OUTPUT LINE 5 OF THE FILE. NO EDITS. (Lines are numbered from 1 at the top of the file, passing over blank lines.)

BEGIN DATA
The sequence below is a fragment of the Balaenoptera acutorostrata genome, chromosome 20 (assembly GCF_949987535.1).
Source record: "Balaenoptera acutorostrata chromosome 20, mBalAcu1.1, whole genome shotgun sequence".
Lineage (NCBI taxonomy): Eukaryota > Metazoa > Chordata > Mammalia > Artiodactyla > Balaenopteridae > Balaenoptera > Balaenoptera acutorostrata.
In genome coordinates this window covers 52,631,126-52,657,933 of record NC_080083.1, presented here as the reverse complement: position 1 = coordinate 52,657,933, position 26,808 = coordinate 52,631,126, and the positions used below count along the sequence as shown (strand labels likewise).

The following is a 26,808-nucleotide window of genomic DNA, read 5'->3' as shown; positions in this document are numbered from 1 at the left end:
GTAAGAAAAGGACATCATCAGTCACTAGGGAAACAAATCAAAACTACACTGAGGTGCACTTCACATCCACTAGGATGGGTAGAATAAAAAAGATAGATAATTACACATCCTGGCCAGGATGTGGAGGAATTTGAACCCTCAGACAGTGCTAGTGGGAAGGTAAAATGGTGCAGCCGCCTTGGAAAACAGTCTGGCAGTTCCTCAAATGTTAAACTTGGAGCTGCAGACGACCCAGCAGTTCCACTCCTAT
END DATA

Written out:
The following is a 26,808-nucleotide window of genomic DNA, read 5'->3' as shown; positions in this document are numbered from 1 at the left end: